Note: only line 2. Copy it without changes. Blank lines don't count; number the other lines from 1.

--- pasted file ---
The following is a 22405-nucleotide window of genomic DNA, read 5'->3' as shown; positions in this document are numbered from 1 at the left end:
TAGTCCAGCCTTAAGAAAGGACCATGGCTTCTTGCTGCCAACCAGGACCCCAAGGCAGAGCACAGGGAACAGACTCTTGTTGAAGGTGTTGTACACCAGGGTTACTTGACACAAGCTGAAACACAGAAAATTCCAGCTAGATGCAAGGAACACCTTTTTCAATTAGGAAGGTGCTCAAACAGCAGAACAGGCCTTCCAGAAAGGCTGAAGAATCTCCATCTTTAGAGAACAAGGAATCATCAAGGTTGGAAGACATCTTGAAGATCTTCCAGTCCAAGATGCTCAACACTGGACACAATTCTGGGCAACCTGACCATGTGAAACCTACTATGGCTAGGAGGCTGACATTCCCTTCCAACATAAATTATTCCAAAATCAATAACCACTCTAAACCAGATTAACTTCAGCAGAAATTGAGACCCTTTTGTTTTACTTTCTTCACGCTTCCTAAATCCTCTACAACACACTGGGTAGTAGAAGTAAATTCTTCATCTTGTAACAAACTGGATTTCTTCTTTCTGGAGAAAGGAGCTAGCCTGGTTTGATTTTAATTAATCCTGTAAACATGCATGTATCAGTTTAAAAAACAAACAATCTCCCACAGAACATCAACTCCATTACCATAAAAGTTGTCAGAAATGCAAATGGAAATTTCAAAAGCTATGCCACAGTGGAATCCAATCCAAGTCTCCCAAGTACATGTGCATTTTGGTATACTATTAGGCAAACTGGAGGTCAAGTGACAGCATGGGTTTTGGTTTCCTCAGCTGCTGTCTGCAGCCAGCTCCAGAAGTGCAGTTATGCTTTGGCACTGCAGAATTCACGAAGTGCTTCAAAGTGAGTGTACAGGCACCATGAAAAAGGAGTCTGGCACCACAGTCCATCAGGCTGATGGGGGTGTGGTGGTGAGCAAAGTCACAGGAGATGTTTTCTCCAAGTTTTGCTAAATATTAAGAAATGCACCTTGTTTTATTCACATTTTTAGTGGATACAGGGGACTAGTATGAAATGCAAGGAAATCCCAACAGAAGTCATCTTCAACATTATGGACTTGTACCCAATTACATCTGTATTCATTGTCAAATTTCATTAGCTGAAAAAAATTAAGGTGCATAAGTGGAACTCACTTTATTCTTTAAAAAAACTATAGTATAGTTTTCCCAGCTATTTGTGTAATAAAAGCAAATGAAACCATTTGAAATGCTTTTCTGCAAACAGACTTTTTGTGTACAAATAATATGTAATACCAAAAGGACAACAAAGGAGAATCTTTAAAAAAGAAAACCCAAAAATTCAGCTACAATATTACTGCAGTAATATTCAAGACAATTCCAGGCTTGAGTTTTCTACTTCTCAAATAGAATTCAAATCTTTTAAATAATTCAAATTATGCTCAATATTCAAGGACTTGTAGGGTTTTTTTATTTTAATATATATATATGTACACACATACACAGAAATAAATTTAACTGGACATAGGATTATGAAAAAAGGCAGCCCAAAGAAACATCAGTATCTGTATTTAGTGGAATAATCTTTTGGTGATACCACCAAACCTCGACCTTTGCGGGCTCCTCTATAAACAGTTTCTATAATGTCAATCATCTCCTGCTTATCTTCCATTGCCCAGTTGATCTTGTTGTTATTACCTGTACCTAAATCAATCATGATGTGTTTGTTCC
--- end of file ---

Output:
TAGTCCAGCCTTAAGAAAGGACCATGGCTTCTTGCTGCCAACCAGGACCCCAAGGCAGAGCACAGGGAACAGACTCTTGTTGAAGGTGTTGTACACCAGGGTTACTTGACACAAGCTGAAACACAGAAAATTCCAGCTAGATGCAAGGAACACCTTTTTCAATTAGGAAGGTGCTCAAACAGCAGAACAGGCCTTCCAGAAAGGCTGAAGAATCTCCATCTTTAGAGAACAAGGAATCATCAAGGTTGGAAGACATCTTGAAGATCTTCCAGTCCAAGATGCTCAACACTGGACACAATTCTGGGCAACCTGACCATGTGAAACCTACTATGGCTAGGAGGCTGACATTCCCTTCCAACATAAATTATTCCAAAATCAATAACCACTCTAAACCAGATTAACTTCAGCAGAAATTGAGACCCTTTTGTTTTACTTTCTTCACGCTTCCTAAATCCTCTACAACACACTGGGTAGTAGAAGTAAATTCTTCATCTTGTAACAAACTGGATTTCTTCTTTCTGGAGAAAGGAGCTAGCCTGGTTTGATTTTAATTAATCCTGTAAACATGCATGTATCAGTTTAAAAAACAAACAATCTCCCACAGAACATCAACTCCATTACCATAAAAGTTGTCAGAAATGCAAATGGAAATTTCAAAAGCTATGCCACAGTGGAATCCAATCCAAGTCTCCCAAGTACATGTGCATTTTGGTATACTATTAGGCAAACTGGAGGTCAAGTGACAGCATGGGTTTTGGTTTCCTCAGCTGCTGTCTGCAGCCAGCTCCAGAAGTGCAGTTATGCTTTGGCACTGCAGAATTCACGAAGTGCTTCAAAGTGAGTGTACAGGCACCATGAAAAAGGAGTCTGGCACCACAGTCCATCAGGCTGATGGGGGTGTGGTGGTGAGCAAAGTCACAGGAGATGTTTTCTCCAAGTTTTGCTAAATATTAAGAAATGCACCTTGTTTTATTCACATTTTTAGTGGATACAGGGGACTAGTATGAAATGCAAGGAAATCCCAACAGAAGTCATCTTCAACATTATGGACTTGTACCCAATTACATCTGTATTCATTGTCAAATTTCATTAGCTGAAAAAAATTAAGGTGCATAAGTGGAACTCACTTTATTCTTTAAAAAAACTATAGTATAGTTTTCCCAGCTATTTGTGTAATAAAAGCAAATGAAACCATTTGAAATGCTTTTCTGCAAACAGACTTTTTGTGTACAAATAATATGTAATACCAAAAGGACAACAAAGGAGAATCTTTAAAAAAGAAAACCCAAAAATTCAGCTACAATATTACTGCAGTAATATTCAAGACAATTCCAGGCTTGAGTTTTCTACTTCTCAAATAGAATTCAAATCTTTTAAATAATTCAAATTATGCTCAATATTCAAGGACTTGTAGGGTTTTTTTATTTTAATATATATATATGTACACACATACACAGAAATAAATTTAACTGGACATAGGATTATGAAAAAAGGCAGCCCAAAGAAACATCAGTATCTGTATTTAGTGGAATAATCTTTTGGTGATACCACCAAACCTCGACCTTTGCGGGCTCCTCTATAAACAGTTTCTATAATGTCAATCATCTCCTGCTTATCTTCCATTGCCCAGTTGATCTTGTTGTTATTACCTGTACCTAAATCAATCATGATGTGTTTGTTCC